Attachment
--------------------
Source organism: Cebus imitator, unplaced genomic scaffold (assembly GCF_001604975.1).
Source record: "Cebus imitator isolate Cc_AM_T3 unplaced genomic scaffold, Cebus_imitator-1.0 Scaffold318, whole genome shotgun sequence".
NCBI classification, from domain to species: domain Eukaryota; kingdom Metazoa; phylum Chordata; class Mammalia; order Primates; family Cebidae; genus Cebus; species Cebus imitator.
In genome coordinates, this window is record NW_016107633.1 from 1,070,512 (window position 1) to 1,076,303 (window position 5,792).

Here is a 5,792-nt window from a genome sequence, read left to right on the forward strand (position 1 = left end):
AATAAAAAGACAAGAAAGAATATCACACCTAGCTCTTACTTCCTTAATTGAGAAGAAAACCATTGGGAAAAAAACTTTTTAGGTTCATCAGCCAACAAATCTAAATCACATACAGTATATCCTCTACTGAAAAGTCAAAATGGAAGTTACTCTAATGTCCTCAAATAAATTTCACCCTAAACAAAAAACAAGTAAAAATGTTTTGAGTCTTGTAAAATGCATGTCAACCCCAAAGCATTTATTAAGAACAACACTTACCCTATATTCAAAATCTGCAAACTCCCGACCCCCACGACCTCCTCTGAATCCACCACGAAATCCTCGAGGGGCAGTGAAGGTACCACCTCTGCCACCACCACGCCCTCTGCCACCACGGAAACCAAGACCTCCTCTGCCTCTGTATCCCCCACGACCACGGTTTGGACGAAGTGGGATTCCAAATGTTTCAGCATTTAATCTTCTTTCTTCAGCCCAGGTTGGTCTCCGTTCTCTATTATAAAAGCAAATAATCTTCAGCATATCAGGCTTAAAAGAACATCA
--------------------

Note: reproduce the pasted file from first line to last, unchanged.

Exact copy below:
Source organism: Cebus imitator, unplaced genomic scaffold (assembly GCF_001604975.1).
Source record: "Cebus imitator isolate Cc_AM_T3 unplaced genomic scaffold, Cebus_imitator-1.0 Scaffold318, whole genome shotgun sequence".
NCBI classification, from domain to species: domain Eukaryota; kingdom Metazoa; phylum Chordata; class Mammalia; order Primates; family Cebidae; genus Cebus; species Cebus imitator.
In genome coordinates, this window is record NW_016107633.1 from 1,070,512 (window position 1) to 1,076,303 (window position 5,792).

Here is a 5,792-nt window from a genome sequence, read left to right on the forward strand (position 1 = left end):
AATAAAAAGACAAGAAAGAATATCACACCTAGCTCTTACTTCCTTAATTGAGAAGAAAACCATTGGGAAAAAAACTTTTTAGGTTCATCAGCCAACAAATCTAAATCACATACAGTATATCCTCTACTGAAAAGTCAAAATGGAAGTTACTCTAATGTCCTCAAATAAATTTCACCCTAAACAAAAAACAAGTAAAAATGTTTTGAGTCTTGTAAAATGCATGTCAACCCCAAAGCATTTATTAAGAACAACACTTACCCTATATTCAAAATCTGCAAACTCCCGACCCCCACGACCTCCTCTGAATCCACCACGAAATCCTCGAGGGGCAGTGAAGGTACCACCTCTGCCACCACCACGCCCTCTGCCACCACGGAAACCAAGACCTCCTCTGCCTCTGTATCCCCCACGACCACGGTTTGGACGAAGTGGGATTCCAAATGTTTCAGCATTTAATCTTCTTTCTTCAGCCCAGGTTGGTCTCCGTTCTCTATTATAAAAGCAAATAATCTTCAGCATATCAGGCTTAAAAGAACATCA